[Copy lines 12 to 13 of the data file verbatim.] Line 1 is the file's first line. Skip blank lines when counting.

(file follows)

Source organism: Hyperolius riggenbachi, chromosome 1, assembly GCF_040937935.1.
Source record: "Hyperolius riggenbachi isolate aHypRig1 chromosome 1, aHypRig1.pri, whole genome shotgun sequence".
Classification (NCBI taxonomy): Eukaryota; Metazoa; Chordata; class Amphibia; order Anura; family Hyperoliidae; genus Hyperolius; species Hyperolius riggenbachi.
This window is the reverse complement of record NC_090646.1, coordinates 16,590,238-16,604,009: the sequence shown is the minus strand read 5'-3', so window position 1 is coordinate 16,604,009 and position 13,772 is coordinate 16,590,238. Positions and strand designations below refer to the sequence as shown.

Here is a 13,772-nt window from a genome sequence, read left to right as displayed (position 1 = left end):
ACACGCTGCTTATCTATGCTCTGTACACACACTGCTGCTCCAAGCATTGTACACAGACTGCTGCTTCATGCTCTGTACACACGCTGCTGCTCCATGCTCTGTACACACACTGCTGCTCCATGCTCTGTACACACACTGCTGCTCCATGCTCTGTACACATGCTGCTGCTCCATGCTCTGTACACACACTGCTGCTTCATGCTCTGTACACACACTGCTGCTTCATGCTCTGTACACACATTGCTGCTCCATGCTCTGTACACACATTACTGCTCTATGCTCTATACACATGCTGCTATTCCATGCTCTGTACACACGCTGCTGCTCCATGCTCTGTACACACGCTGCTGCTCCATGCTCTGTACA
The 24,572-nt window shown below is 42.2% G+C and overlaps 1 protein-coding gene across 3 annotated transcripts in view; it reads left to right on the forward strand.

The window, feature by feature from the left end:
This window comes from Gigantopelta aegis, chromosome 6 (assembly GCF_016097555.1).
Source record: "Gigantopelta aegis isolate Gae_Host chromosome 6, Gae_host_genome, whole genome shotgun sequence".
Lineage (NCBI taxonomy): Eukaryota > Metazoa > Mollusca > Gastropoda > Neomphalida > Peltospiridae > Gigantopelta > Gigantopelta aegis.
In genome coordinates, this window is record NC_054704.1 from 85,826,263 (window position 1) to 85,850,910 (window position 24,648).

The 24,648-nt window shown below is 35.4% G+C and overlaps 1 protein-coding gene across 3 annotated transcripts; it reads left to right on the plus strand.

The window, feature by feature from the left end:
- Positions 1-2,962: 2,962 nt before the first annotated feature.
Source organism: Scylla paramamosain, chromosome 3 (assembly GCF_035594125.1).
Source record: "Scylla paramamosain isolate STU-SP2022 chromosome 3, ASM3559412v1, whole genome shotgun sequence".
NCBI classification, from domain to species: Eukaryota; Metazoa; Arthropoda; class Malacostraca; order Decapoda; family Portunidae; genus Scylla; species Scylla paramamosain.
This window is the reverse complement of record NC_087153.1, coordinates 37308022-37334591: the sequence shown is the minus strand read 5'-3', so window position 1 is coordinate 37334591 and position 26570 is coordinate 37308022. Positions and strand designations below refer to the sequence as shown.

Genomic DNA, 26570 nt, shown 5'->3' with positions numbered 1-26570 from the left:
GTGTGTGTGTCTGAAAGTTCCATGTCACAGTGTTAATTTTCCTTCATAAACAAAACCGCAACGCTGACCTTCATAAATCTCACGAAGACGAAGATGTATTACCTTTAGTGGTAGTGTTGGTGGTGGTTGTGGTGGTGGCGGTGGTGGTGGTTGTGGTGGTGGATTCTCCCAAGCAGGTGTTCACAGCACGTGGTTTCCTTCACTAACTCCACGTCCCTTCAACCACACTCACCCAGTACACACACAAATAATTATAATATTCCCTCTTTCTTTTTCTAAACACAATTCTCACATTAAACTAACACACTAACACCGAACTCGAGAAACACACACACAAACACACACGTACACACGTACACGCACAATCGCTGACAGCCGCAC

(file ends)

In genome coordinates, this window is record NC_054704.1 from 85,826,263 (window position 1) to 85,850,910 (window position 24,648).

The 24,648-nt window shown below is 35.4% G+C and overlaps 1 protein-coding gene across 3 annotated transcripts; it reads left to right on the plus strand.